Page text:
I had this grandiose idea of drone footage of the Parkway with us traveling along, the sweeping red and yellow fall colors and the plentiful wildlife, and then the rain started and didn't let up for days. Sometimes it feels like the very nature we came out to shoot is playing hide-and-seek with us intentionally.

Closeup of fall leaves on a rainy day, I call this one the "bruised banana" leaf

Well, rain or no rain, it's time to roll South.  Next stop: Abbeville Louisiana, we should make it just in time for the 5000-egg omelette festival.

Monday, October 14, 2019

Walkin' in Memphis

"We have another GPS disagreement" I told Lance. The RV's Garmin 770 wanted us to exit a couple of miles earlier than Google Maps on the phone. From the passenger seat Lance poked away at his phone "Go with Garmin" he confirmed, "we're close enough to the RV park, there might be a low bridge or something to be avoided". Google doesn't take our size and weight into consideration, and the Garmin is supposed to but it doesn't always work out that way. He kept his phone handy scouting out alternate routes in case we'd been misdirected, and I steered Loretta off the highway into South Memphis. On the surface streets we were greeted with potholes so plentiful it was impossible to dodge them all. I glanced worriedly into the rearview camera at Mr. Toad tugging faithfully along behind, he's so low to the ground...

Beale Street on an intermittently rainy day.
In the far background the sun prepares to set over the Mississippi.

Both GPS units programs agreed on our next move, a wide right hand turn, I had two lanes to do it in and so I took my foot off the pedal and let centrifugal force smoothly push us around the corner only to slam on the brakes to avoid crushing a handful of people lazily meandering across the street like they have no better place to be at midday on a weekday. They seemed to take great joy in the fact that they were holding up our 11-ton rig. Beneath my feet I could feel the fluids rolling around in Loretta's tanks and made a mental note to remember to open the cabinet doors slowly upon arrival.

Composer W.C. Handy, inventor of the Blues

Great... slums. Since we were still waiting in the middle of the road I had an extra moment to fully take it all in: the plywood windows, the trash piled up everywhere, the broken down cars. I heard it was a rough town, but I wasn't expecting slums this extreme - isn't this the land of Elvis? Maybe this will be a very short visit. What I technically knew already but hadn't really fully considered from all the angles before is that Memphis is also the land where Blues music originated, the cradle of the Civil War, and ground zero for the civil rights movement. These important historical facts all point to extreme poverty and significant disparities that are still a lot further off-balance than I expected them to be, sadly.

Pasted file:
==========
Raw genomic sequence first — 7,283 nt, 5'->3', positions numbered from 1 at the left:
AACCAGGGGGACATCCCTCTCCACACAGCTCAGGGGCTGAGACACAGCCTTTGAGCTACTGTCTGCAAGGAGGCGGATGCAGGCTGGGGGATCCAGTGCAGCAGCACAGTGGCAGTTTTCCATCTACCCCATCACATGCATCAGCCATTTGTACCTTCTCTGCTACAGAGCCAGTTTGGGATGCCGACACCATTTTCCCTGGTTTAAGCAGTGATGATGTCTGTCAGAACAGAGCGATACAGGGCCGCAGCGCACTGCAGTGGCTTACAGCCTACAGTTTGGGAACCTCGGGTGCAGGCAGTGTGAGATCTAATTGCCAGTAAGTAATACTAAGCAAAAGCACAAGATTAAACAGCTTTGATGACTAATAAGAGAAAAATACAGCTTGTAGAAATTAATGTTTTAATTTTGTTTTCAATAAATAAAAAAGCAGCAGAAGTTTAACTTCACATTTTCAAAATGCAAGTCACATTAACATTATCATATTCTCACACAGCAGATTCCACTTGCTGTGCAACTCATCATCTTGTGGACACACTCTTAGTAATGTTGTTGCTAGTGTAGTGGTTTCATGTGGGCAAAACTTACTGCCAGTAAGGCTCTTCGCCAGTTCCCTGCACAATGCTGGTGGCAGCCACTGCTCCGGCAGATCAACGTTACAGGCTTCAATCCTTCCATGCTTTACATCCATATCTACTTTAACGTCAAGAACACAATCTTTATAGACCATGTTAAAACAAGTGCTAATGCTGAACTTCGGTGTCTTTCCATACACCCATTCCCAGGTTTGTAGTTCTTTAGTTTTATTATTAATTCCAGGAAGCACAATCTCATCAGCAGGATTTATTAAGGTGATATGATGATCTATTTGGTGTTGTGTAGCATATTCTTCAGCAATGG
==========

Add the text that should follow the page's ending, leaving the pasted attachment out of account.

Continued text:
...and the Blues drifted in through the window

Crazy staircase between the Absinthe Room and Beale Street

The glow of the green fairy, sugar burning down into the absinthe

Cigarette machine is a throwback to an earlier generation

As we dodged the potholes, the trash and the bushes overgrowing into the main road we discussed a backup plan. This might not be a safe place to stay for even one night, even though we'd already prepaid our spot. Then we rounded the corner and emerged into the TO Fuller State Park and it's beautiful, well-loved, clean and comparatively safe. It's so close to the river, so close to Graceland and downtown Memphis, and an impressive forest keeps our state park separated from the city and all its woes well enough to (sort of) forget the oppressive poverty just a stone's throw away. We locked everything up very carefully and kept watch for a while before deciding it was safe enough to go out sightseeing.

Memphis BBQ - pulled pork at Central BBQ

Our first stop: Memphis BBQ. We asked around and were directed to Central BBQ less than a block from the Lorraine Motel. The restaurant has open-air seating along the wall facing the Civil Rights Museum and it was a perfect spot for tourist-watching. We stuffed our faces until we couldn't possibly take another bite and then caught a whiff of butter cookies. It wasn't coming from the restaurant... so we followed our noses down the street to a hole-in-the-wall called Makeda's. The smell was intoxicating, since we were full to the point of bursting we took some home for later, and intended to stretch our 7-cookie purchase over the course of the week but ended up gobbling them all the next day and going back for more. We found out they can be ordered online at and shipped directly to anywhere in the USA. You're welcome.